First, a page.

Conclusions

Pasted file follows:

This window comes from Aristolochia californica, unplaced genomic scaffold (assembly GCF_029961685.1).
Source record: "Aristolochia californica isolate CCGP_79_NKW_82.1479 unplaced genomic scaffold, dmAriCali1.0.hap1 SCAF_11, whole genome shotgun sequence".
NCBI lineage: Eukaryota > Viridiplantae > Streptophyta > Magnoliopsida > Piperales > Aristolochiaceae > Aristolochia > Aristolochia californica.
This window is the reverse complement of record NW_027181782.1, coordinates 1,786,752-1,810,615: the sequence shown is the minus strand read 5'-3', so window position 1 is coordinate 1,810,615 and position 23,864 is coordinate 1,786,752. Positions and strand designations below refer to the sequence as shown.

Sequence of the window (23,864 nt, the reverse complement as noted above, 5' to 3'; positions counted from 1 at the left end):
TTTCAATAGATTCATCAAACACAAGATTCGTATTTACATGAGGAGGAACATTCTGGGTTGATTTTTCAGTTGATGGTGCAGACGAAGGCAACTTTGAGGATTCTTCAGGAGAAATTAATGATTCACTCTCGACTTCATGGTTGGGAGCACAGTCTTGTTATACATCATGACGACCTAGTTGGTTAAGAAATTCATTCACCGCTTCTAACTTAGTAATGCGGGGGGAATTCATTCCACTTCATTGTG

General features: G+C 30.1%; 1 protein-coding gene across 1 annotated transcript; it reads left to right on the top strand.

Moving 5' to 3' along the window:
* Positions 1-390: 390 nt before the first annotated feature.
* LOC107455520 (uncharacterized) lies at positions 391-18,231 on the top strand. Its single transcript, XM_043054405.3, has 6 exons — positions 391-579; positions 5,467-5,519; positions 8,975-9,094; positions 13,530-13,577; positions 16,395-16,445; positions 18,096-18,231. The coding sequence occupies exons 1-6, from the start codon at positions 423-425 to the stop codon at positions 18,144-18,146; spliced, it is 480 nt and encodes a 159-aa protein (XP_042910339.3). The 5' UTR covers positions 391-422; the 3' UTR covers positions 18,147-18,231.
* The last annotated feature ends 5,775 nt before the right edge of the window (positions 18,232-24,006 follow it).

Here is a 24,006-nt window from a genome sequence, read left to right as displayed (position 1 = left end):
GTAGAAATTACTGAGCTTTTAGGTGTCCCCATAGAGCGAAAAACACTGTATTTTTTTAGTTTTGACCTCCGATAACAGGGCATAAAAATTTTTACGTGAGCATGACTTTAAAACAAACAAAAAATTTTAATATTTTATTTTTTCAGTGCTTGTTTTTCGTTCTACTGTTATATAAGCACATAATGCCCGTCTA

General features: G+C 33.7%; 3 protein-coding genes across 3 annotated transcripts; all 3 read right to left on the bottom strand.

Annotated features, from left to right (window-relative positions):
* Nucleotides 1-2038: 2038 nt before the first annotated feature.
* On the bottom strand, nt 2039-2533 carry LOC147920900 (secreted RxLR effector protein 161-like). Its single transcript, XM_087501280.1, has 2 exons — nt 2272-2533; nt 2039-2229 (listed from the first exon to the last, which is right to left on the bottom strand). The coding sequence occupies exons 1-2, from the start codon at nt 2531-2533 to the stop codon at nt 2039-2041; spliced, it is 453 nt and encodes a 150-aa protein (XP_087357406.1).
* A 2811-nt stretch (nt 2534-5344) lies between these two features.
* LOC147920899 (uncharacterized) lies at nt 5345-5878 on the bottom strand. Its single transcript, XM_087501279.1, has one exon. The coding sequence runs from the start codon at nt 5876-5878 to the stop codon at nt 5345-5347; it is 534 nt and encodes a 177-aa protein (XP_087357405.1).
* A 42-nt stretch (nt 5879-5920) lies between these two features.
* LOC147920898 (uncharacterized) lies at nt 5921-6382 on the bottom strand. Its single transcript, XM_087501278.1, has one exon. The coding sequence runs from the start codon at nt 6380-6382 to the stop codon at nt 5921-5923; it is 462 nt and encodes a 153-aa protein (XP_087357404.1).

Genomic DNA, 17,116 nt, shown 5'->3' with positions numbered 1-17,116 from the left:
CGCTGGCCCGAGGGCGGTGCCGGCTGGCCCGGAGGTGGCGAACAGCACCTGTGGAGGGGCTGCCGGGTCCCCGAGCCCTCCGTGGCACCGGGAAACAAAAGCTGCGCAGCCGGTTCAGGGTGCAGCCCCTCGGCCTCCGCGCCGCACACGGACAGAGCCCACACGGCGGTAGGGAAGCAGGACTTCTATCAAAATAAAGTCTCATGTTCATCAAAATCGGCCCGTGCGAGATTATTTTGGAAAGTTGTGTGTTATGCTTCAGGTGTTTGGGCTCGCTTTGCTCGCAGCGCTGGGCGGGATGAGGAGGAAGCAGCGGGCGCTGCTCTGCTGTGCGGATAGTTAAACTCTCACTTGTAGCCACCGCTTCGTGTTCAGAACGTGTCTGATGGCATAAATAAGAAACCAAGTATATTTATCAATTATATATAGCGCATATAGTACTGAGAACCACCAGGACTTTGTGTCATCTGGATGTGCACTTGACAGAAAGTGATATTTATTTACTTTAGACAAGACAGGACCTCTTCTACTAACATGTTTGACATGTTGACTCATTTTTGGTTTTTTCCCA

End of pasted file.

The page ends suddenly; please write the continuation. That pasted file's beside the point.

Exergy destruction is a proper indicator of the global performance of an energy-conversion chain, including complex production structures. As an EI, though, it fails to account for nonthermodynamic effects, like toxicity, cost, and labor intensity. EEA, which bases its treatment on a purely exergetic paradigm and ought therefore to be called exergoeconomics, results in a quantitative 'performance parameter', the equivalent (or extended) exergetic content EE, which enjoys the necessary attributes of an EI. There is hope that in the near future, EEA will constitute the basis for our cost-accounting procedure: when (and if) this occurs, we will be able to assess our natural and anthropogenic processes on performance indicators that correctly reflect the resource-to-final-use (including disposal, in an omnicomprehensive cradle-to-grave approach) of our exergy resources.

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